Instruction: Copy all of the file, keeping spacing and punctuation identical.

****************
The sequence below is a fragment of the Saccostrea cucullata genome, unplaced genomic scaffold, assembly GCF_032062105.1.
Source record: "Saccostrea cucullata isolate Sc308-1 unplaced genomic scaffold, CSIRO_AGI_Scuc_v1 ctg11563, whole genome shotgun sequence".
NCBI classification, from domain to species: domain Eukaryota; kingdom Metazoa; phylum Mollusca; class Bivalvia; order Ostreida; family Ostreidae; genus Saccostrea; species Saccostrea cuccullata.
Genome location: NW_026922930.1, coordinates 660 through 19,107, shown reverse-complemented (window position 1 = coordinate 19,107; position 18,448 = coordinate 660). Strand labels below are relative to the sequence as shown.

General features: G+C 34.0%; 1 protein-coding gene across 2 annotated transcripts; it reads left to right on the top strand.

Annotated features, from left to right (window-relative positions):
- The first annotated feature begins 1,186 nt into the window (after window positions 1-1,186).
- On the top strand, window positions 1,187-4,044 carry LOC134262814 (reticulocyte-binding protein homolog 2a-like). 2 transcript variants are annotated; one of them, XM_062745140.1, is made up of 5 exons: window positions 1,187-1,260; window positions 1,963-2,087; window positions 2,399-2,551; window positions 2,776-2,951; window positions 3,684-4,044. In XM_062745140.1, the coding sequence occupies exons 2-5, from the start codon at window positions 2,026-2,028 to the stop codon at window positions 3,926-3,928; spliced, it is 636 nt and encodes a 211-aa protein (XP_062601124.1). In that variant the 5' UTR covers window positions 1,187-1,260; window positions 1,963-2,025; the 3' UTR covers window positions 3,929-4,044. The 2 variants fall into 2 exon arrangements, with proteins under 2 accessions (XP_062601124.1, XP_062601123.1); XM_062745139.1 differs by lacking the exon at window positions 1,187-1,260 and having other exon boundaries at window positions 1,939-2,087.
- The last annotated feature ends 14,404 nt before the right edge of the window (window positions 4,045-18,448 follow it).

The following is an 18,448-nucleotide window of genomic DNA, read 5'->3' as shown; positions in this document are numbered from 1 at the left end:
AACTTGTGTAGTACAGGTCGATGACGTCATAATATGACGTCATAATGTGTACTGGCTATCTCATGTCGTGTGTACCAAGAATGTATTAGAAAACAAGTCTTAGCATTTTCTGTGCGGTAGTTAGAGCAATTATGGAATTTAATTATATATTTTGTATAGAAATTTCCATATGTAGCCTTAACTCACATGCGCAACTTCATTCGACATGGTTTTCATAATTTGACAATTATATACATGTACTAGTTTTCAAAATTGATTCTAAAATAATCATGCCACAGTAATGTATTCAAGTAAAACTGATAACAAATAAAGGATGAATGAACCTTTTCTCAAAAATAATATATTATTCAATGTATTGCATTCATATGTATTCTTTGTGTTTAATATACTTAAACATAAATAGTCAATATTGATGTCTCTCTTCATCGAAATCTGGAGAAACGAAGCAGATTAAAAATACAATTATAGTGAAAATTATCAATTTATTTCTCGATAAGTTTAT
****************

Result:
The sequence below is a fragment of the Saccostrea cucullata genome, unplaced genomic scaffold, assembly GCF_032062105.1.
Source record: "Saccostrea cucullata isolate Sc308-1 unplaced genomic scaffold, CSIRO_AGI_Scuc_v1 ctg11563, whole genome shotgun sequence".
NCBI classification, from domain to species: domain Eukaryota; kingdom Metazoa; phylum Mollusca; class Bivalvia; order Ostreida; family Ostreidae; genus Saccostrea; species Saccostrea cuccullata.
Genome location: NW_026922930.1, coordinates 660 through 19,107, shown reverse-complemented (window position 1 = coordinate 19,107; position 18,448 = coordinate 660). Strand labels below are relative to the sequence as shown.

General features: G+C 34.0%; 1 protein-coding gene across 2 annotated transcripts; it reads left to right on the top strand.

Annotated features, from left to right (window-relative positions):
- The first annotated feature begins 1,186 nt into the window (after window positions 1-1,186).
- On the top strand, window positions 1,187-4,044 carry LOC134262814 (reticulocyte-binding protein homolog 2a-like). 2 transcript variants are annotated; one of them, XM_062745140.1, is made up of 5 exons: window positions 1,187-1,260; window positions 1,963-2,087; window positions 2,399-2,551; window positions 2,776-2,951; window positions 3,684-4,044. In XM_062745140.1, the coding sequence occupies exons 2-5, from the start codon at window positions 2,026-2,028 to the stop codon at window positions 3,926-3,928; spliced, it is 636 nt and encodes a 211-aa protein (XP_062601124.1). In that variant the 5' UTR covers window positions 1,187-1,260; window positions 1,963-2,025; the 3' UTR covers window positions 3,929-4,044. The 2 variants fall into 2 exon arrangements, with proteins under 2 accessions (XP_062601124.1, XP_062601123.1); XM_062745139.1 differs by lacking the exon at window positions 1,187-1,260 and having other exon boundaries at window positions 1,939-2,087.
- The last annotated feature ends 14,404 nt before the right edge of the window (window positions 4,045-18,448 follow it).

The following is an 18,448-nucleotide window of genomic DNA, read 5'->3' as shown; positions in this document are numbered from 1 at the left end:
AACTTGTGTAGTACAGGTCGATGACGTCATAATATGACGTCATAATGTGTACTGGCTATCTCATGTCGTGTGTACCAAGAATGTATTAGAAAACAAGTCTTAGCATTTTCTGTGCGGTAGTTAGAGCAATTATGGAATTTAATTATATATTTTGTATAGAAATTTCCATATGTAGCCTTAACTCACATGCGCAACTTCATTCGACATGGTTTTCATAATTTGACAATTATATACATGTACTAGTTTTCAAAATTGATTCTAAAATAATCATGCCACAGTAATGTATTCAAGTAAAACTGATAACAAATAAAGGATGAATGAACCTTTTCTCAAAAATAATATATTATTCAATGTATTGCATTCATATGTATTCTTTGTGTTTAATATACTTAAACATAAATAGTCAATATTGATGTCTCTCTTCATCGAAATCTGGAGAAACGAAGCAGATTAAAAATACAATTATAGTGAAAATTATCAATTTATTTCTCGATAAGTTTAT